For those in an HR department, hiring the right employee for a position often feels like a huge relief — but extending a job offer is only the beginning of an important transitional period for the new employee. A new hire’s first few months determine his or her trajectory at work. He or she is likely to feel nervous using unfamiliar computer programs, a building that feels like maze, or even coworker names.
In addition to work responsibilities, new employees must adapt to a company’s culture. It’s easy to overlook the value of relationship building in a work environment, yet it’s just as important for employees to feel like they’re part of the team as it is for them to contribute to it.
There is always room for improvement when it comes to employee onboarding. If you want to do everything you can to bring out a new hire’s full potential, consider the following tips for developing an employee onboarding program.
- Start Early
The best time to begin preparing for a new employee’s role is immediately after they’re hired. A strong first impression on day one is important for both an employee and the business they work for. Without the tools to succeed, you can’t blame a new employee for struggling early.
Provide new hires with a small and simple assignment before their first day so they can get a feel for how the company manages tasks. If the employee will use any type of software or online program, provide access to it before his or her first day. A little bit of familiarity goes a long way in a new workplace.
- Test the Waters
It’s a misconception that taking a “sink or swim” approach to a new hire’s responsibilities is a surefire way to weed out incompetence for a position. Once the hiring phase is over, it’s the company’s responsibility — and in its best interest — to trust new employees’ capabilities and give them the training and tools to help them succeed. Even a qualified worker will burn out quickly if managers throw them to the wolves with an impossible amount of work to complete.
That’s not to say a new hire should have minimal responsibilities. In fact, most employees are excited to prove their worth and crave opportunities to shine. Start by assigning manageable tasks. Mix assignments that have explicit instructions with others that allow for more creative freedom. Completing these tasks demonstrates an ability to follow instructions as well as form independent solutions.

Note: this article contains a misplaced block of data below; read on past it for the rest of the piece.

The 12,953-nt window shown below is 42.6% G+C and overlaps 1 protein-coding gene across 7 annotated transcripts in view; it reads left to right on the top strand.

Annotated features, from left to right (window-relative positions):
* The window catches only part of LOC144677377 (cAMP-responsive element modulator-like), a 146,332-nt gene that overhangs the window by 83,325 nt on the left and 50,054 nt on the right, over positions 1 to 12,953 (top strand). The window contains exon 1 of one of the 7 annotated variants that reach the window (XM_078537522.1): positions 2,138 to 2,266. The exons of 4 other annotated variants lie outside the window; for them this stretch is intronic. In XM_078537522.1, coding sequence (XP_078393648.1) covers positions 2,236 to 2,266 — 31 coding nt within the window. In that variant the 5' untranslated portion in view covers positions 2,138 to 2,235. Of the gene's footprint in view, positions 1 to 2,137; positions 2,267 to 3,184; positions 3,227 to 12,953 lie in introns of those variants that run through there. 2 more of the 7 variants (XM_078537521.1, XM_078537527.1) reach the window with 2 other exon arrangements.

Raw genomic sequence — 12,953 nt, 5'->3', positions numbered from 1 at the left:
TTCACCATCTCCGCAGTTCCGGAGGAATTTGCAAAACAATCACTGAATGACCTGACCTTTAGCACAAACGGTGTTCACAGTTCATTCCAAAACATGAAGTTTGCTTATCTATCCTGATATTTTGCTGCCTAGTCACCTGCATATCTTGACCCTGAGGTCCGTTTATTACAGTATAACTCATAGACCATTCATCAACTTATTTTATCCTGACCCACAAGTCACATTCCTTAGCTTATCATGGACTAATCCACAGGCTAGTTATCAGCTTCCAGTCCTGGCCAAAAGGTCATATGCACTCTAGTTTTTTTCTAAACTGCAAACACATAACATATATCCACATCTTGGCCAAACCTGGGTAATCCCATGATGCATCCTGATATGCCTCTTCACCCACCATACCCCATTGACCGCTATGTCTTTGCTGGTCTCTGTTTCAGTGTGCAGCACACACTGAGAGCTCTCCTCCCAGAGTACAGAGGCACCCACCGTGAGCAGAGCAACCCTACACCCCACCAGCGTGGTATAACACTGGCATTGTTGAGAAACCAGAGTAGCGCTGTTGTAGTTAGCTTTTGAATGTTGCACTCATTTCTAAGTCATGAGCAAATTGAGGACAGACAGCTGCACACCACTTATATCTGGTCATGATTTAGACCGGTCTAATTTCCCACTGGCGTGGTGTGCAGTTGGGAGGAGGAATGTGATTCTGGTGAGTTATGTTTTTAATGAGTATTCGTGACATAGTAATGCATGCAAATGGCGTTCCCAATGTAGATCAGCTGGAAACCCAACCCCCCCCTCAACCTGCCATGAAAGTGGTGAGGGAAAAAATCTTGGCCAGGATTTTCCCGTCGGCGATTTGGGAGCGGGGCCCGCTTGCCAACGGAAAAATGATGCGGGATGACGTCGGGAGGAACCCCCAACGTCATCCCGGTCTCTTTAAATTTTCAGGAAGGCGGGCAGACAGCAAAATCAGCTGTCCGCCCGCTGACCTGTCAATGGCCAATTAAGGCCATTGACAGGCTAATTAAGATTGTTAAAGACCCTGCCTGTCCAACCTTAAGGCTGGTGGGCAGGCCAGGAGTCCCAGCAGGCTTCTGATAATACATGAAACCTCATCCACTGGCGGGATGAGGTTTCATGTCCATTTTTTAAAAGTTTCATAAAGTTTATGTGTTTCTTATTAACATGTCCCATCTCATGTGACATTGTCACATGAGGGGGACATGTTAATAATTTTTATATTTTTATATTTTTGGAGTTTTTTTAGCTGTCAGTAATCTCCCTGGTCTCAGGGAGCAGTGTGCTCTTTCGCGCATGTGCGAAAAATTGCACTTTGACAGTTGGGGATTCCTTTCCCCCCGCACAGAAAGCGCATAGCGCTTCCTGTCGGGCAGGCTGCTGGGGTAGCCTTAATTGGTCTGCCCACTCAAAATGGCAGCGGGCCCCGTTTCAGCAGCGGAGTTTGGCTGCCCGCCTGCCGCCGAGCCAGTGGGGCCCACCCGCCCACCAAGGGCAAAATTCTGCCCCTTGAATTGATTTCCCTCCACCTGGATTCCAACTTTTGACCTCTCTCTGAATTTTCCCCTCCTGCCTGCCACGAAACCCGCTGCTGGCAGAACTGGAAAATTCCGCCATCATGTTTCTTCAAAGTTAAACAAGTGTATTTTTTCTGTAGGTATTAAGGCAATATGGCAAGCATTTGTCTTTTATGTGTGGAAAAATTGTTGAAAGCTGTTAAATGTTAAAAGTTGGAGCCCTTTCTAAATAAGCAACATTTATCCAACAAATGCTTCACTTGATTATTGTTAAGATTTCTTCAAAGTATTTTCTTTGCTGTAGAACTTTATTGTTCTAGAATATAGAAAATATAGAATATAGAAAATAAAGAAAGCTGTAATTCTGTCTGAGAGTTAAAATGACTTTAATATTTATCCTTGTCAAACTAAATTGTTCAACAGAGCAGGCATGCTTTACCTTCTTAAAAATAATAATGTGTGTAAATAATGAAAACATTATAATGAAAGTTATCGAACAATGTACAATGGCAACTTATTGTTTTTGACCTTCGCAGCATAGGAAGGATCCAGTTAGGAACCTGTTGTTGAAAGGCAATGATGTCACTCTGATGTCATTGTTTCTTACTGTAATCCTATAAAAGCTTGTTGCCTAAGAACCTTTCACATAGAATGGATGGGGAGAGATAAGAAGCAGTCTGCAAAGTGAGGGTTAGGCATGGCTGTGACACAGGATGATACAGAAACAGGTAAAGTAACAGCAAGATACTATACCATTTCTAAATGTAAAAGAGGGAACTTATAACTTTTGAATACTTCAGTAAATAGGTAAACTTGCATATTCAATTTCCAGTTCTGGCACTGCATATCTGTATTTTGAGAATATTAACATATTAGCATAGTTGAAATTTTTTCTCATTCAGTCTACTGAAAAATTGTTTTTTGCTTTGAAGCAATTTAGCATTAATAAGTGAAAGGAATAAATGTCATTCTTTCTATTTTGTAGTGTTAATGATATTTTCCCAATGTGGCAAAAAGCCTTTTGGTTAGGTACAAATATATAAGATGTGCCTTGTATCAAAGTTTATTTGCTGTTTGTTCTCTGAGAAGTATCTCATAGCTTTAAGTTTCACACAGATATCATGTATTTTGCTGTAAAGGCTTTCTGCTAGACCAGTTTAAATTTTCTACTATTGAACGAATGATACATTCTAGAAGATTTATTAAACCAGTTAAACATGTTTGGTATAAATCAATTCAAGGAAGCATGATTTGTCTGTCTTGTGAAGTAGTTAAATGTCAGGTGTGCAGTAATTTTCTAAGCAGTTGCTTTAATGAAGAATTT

- Build Bonds
Some people are social butterflies and have no problem starting conversations with strangers, helping them adapt to a new workplace quickly. Others faced with unfamiliar environments find it difficult to socialize. It’s essential that new employees feel comfortable with the people around them. It’s the only way to truly become a contributing member of the team.
Before an employee starts, assign a mentor to show them the ropes. Ideally, this team member should be experienced and sociable — someone who can field questions related to workplace tasks and culture. Give this person at least a few days notice, so they can prepare for onboarding.
- Encourage Questions
For new hires, there are no stupid questions. Some people are afraid of asking questions because they believe it will make them appear unqualified or easily confused. Dispelling this attitude is important, because asking questions is the only way for a person to build upon their existing skillset and understand how a company operates.
If you’re assigning a mentor to your new hire, make sure they have time to give a tour and make introductions. This way, the new hire can meet with team members individually and feel more comfortable coming to them with questions later. The team should make it clear they don’t mind being interrupted occasionally for even the simplest questions.
- Get a New Perspective
Onboarding new hires should serve as a learning experience for the leadership at your business. A workplace sometimes becomes an echo chamber of similar opinions, and a fresh set of eyes and ears could be just what it needs to improve. If you’ve hired someone, you are putting a certain amount of trust in his or her opinion. Ask for an honest take on how things work around the office to see if there are areas that may need improvement.
Valuing an employee’s opinion helps them find their own voice within an organization. You don’t have to make sweeping changes based on their viewpoint; simply listening to what they have to say is enough. It takes a while to build confidence in an unfamiliar environment, and there is no better way to help someone believe in him or herself than to show you trust them.
Get Set for Success
Every company has unique considerations for their employee onboarding strategy. In some professions, a new employee can jump right into their responsibilities, while others require an extended training period. The team at Darke & Associates is here to help you develop and implement an employee onboarding plan that fits your specific needs. Contact us today to see how we can help you give new hires the means to thrive.